© 2019 Terry Swails

4 DAYS AND 4 NIGHTS, NOAH WOULD BE IMPRESSED...

August 29, 2017

My entire life I've been fascinated by storms, especially the beasts that defy the odds and become so epic they create a permanent legacy in weather history. What I have seen in Texas the past few days is truly heartbreaking. Harvey is a one of a kind rain making machine the likes of which we may not see again for another century. Biblical to be sure.

As the rain continues to fall 4 days after Harvey's landfall totals are mounting. In some areas around Houston amounts are pushing 40 inches. I saw this tweet from the NWS in Houston. So much rain has fallen that the color charts on the scale had to be adjusted because they maxed out at 25 inches. Nobody expected an individual storm to produce more rain than that, let alone 40"+.

Unfortunately that scale is not available to me so what I am showing Monday night is the 25" maximum scale centered on Houston. Every place you see in white has had at least 25", most more than that. Wow!

This larger perspective shows how massive the heavy rain shield actually is. Most of SE Texas and lower Louisiana have had a minimum of 10" within that massive blob of purple you see below.

I also saw this on the NWS Houston twitter page. It points out the 48 hour rain in Houston was 3 times greater than what hit New Orleans in Katrina. That event killed 10,000 people. So far the death toll in Harvey is under 10! Clearly Texas was better prepared for this disaster.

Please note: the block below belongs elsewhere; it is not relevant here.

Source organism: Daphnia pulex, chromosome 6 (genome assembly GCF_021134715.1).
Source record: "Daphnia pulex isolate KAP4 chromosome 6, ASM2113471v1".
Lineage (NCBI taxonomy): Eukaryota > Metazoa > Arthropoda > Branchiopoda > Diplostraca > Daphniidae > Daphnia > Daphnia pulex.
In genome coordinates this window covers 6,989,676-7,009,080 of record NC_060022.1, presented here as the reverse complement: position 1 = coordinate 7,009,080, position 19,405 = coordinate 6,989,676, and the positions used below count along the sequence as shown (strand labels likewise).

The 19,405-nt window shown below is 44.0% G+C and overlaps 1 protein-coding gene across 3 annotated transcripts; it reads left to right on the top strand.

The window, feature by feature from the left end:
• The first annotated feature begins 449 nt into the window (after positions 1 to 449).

By the time this storm comes to an end Wednesday, it's likely Harvey will one of the wettest tropical storms in U.S. history. I've already seen amounts of up to 39". In 1978 Amelia squeezed out 48", again in the state of Texas. In fact, 5 of the top 10 rainfall events have occurred in the Lone Star State.

 

Harvey is now the 10th weather related event this year to cause at least a billion dollars damage in the United States. No doubt Harvey will be one of the costliest storms ever. 

It remains to be seen where Harvey ends up in hurricane history. Just the fact it was a category 4 storm at landfall makes it one of the most intense in Texas history and the strongest in decades. While the wind impacts were confined to a narrow area, the storms slow movement has produced flooding that's been equated to a 1 in 800 year event. That in itself tells you all you need to know about this epic storm. Roll weather...TS 

 

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